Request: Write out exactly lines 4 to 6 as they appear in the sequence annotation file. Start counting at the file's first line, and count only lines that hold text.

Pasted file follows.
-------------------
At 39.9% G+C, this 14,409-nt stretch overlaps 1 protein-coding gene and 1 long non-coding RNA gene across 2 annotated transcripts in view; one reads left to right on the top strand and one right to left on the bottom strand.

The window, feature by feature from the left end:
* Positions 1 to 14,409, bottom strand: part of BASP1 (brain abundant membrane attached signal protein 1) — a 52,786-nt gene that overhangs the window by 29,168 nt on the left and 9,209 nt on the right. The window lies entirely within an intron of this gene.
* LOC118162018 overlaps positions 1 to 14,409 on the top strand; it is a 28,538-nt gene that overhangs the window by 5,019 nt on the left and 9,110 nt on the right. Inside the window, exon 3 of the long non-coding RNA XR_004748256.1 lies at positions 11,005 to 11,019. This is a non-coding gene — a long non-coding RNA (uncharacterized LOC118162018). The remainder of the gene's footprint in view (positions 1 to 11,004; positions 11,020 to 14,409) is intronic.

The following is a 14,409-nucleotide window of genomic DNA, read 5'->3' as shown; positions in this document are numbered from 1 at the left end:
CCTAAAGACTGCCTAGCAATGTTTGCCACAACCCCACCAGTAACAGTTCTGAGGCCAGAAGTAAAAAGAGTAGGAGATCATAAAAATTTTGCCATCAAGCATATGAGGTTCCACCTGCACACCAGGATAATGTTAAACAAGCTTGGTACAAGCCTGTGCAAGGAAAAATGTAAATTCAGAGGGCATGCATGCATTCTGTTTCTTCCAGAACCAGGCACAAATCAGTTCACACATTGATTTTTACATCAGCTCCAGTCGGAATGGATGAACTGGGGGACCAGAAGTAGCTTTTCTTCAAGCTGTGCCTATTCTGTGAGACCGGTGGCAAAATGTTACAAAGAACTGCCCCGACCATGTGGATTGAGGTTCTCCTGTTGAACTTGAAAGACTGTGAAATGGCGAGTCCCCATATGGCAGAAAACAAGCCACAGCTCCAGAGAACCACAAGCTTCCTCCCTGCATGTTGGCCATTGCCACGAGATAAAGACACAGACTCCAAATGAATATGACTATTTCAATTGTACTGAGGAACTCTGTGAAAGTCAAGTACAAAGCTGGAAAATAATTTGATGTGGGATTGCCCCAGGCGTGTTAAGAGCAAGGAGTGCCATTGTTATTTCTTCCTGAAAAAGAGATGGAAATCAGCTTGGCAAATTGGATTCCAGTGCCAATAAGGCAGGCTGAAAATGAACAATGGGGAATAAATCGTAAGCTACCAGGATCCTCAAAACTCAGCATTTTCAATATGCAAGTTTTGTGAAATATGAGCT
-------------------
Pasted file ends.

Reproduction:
* LOC118162018 overlaps positions 1 to 14,409 on the top strand; it is a 28,538-nt gene that overhangs the window by 5,019 nt on the left and 9,110 nt on the right. Inside the window, exon 3 of the long non-coding RNA XR_004748256.1 lies at positions 11,005 to 11,019. This is a non-coding gene — a long non-coding RNA (uncharacterized LOC118162018). The remainder of the gene's footprint in view (positions 1 to 11,004; positions 11,020 to 14,409) is intronic.

The following is a 14,409-nucleotide window of genomic DNA, read 5'->3' as shown; positions in this document are numbered from 1 at the left end:
CCTAAAGACTGCCTAGCAATGTTTGCCACAACCCCACCAGTAACAGTTCTGAGGCCAGAAGTAAAAAGAGTAGGAGATCATAAAAATTTTGCCATCAAGCATATGAGGTTCCACCTGCACACCAGGATAATGTTAAACAAGCTTGGTACAAGCCTGTGCAAGGAAAAATGTAAATTCAGAGGGCATGCATGCATTCTGTTTCTTCCAGAACCAGGCACAAATCAGTTCACACATTGATTTTTACATCAGCTCCAGTCGGAATGGATGAACTGGGGGACCAGAAGTAGCTTTTCTTCAAGCTGTGCCTATTCTGTGAGACCGGTGGCAAAATGTTACAAAGAACTGCCCCGACCATGTGGATTGAGGTTCTCCTGTTGAACTTGAAAGACTGTGAAATGGCGAGTCCCCATATGGCAGAAAACAAGCCACAGCTCCAGAGAACCACAAGCTTCCTCCCTGCATGTTGGCCATTGCCACGAGATAAAGACACAGACTCCAAATGAATATGACTATTTCAATTGTACTGAGGAACTCTGTGAAAGTCAAGTACAAAGCTGGAAAATAATTTGATGTGGGATTGCCCCAGGCGTGTTAAGAGCAAGGAGTGCCATTGTTATTTCTTCCTGAAAAAGAGATGGAAATCAGCTTGGCAAATTGGATTCCAGTGCCAATAAGGCAGGCTGAAAATGAACAATGGGGAATAAATCGTAAGCTACCAGGATCCTCAAAACTCAGCATTTTCAATATGCAAGTTTTGTGAAATATGAGCT